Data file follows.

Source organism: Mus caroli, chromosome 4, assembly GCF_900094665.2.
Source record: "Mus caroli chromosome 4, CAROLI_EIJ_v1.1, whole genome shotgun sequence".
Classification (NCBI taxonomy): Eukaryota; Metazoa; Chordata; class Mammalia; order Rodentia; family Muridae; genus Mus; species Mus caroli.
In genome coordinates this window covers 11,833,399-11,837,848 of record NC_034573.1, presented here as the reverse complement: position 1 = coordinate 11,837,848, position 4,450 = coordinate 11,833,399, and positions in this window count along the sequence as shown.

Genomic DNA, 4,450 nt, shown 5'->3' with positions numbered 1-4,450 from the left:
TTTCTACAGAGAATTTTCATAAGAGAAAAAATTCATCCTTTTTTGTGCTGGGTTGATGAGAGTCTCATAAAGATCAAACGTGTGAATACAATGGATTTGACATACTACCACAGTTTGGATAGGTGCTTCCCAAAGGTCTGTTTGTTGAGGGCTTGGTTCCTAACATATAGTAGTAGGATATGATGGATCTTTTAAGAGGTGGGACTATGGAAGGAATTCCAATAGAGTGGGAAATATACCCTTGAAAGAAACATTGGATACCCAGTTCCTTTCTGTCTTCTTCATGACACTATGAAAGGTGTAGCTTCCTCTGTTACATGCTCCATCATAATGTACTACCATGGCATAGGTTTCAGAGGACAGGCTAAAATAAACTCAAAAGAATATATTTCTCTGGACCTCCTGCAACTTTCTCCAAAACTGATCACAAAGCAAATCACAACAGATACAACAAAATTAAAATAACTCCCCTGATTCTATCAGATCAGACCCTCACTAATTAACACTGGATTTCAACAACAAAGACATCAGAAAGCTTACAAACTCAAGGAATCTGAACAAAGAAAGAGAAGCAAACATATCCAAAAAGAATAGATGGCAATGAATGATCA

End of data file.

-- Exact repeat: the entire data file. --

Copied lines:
Source organism: Mus caroli, chromosome 4, assembly GCF_900094665.2.
Source record: "Mus caroli chromosome 4, CAROLI_EIJ_v1.1, whole genome shotgun sequence".
Classification (NCBI taxonomy): Eukaryota; Metazoa; Chordata; class Mammalia; order Rodentia; family Muridae; genus Mus; species Mus caroli.
In genome coordinates this window covers 11,833,399-11,837,848 of record NC_034573.1, presented here as the reverse complement: position 1 = coordinate 11,837,848, position 4,450 = coordinate 11,833,399, and positions in this window count along the sequence as shown.

Genomic DNA, 4,450 nt, shown 5'->3' with positions numbered 1-4,450 from the left:
TTTCTACAGAGAATTTTCATAAGAGAAAAAATTCATCCTTTTTTGTGCTGGGTTGATGAGAGTCTCATAAAGATCAAACGTGTGAATACAATGGATTTGACATACTACCACAGTTTGGATAGGTGCTTCCCAAAGGTCTGTTTGTTGAGGGCTTGGTTCCTAACATATAGTAGTAGGATATGATGGATCTTTTAAGAGGTGGGACTATGGAAGGAATTCCAATAGAGTGGGAAATATACCCTTGAAAGAAACATTGGATACCCAGTTCCTTTCTGTCTTCTTCATGACACTATGAAAGGTGTAGCTTCCTCTGTTACATGCTCCATCATAATGTACTACCATGGCATAGGTTTCAGAGGACAGGCTAAAATAAACTCAAAAGAATATATTTCTCTGGACCTCCTGCAACTTTCTCCAAAACTGATCACAAAGCAAATCACAACAGATACAACAAAATTAAAATAACTCCCCTGATTCTATCAGATCAGACCCTCACTAATTAACACTGGATTTCAACAACAAAGACATCAGAAAGCTTACAAACTCAAGGAATCTGAACAAAGAAAGAGAAGCAAACATATCCAAAAAGAATAGATGGCAATGAATGATCA